Loading in 2 Seconds...
Loading in 2 Seconds...
By Any Other Name: Theorising the Posthuman in Japanese Animation Timothy Iles University of Victoria The Question: What is at root of the apparent affinity Japanese animation has for themes of technology, science, and communication between human and non-human forms of existence?
Posthuman in Japanese Animation
University of Victoria
The Question: What is at root of the apparent affinity Japanese animation has for themes of technology, science, and communication between human and non-human forms of existence?
Further, why is animation so popular as a form of film production in Japan?
A corollary to this is, what can the answers to these questions allow Japanese animation to bring to the Western critical stance of posthumanism?
• Aspects of Japanese philosophy and spirituality, growing from Shinto and its attitudes towards the self, the community, and the natural and spirit worlds, have influenced the popularity of animated (science fiction) films in Japan.
• Japanese animated science fiction intersects with the posthuman debate by accepting the possibility of intelligent, sensitive, non-human forms of existence.
• Japanese philosophical and spiritual influences can contribute to this emerging, ‘western’ attitude toward technology and can allow it to overcome its inherent anthropocentrism
• Kôkaku kidôtai by Oshii Mamoruand the works of Miyazaki Hayao among other animators signal themselves as resisting the anthropocentrism of much human thought, seeing instead consciousness and identity as diffuse things created and shared across multiple and diverse forms of existence.
• By overlooking the ways in which non-Western traditions have conceived of the site of consciousness, posthumanism has effectively cut itself off from a fully articulated alternative vision of cognitive existence.
• Posthumanism: a way of situating human beings in a mechanised, technologised, non-human world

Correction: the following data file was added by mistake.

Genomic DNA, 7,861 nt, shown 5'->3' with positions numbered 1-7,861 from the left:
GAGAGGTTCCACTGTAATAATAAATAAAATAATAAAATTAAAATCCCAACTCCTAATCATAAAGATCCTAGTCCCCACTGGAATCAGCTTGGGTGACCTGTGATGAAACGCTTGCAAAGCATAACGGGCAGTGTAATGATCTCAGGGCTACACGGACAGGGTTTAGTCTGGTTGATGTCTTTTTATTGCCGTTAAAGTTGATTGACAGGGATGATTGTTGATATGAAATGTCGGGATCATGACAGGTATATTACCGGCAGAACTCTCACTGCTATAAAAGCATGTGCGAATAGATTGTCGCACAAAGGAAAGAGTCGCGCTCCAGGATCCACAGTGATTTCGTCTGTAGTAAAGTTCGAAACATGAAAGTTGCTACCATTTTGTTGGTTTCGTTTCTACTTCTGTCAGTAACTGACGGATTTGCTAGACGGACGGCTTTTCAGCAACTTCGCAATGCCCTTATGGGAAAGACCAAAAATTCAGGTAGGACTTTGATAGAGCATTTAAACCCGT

• An attitude which sees human beings as always already intimately coupled with technology
• Human beings have always been dependent upon technology for survival, prosperity, and for self-definition
• Humans are but one integral part of an information-processing mechanism which incorporates a vast technological network
• Human agency, identity, and subjectivity are distributed and do not reside in the individual: the individual is but one facet of the processes themselves which collectively become “agency,” “identity,” and “subjectivity.”
Oshii Mamoru, 1995
• Even though Kusanagi is fully aware of having been created for a specific purpose in law-enforcement, she asserts her identity as a human being, saying that she has thoughts, feelings, and memories which make her uniquely herself. She feels herself possessed of a soul, of a ‘ghost’ that informs her and gives her existential substance.
“When I come to the surface I feel like I’m becoming a different person.”
• This character thus permits Kôkaku kidôtai to question the nature of human identity as limited to the human biological form, and to propose the necessary co-dependence of humans and enhanced technological systems to maintain one another.
• Shinto, 神道, The Way of the Gods: Japan’s indigenous, pre-Buddhist religion.
• Postulates the presence of kami, deities, in all awe-inspiring things.
• kami (which number in the millions), are responsible for watching over human communities, but they also require human assistance and support.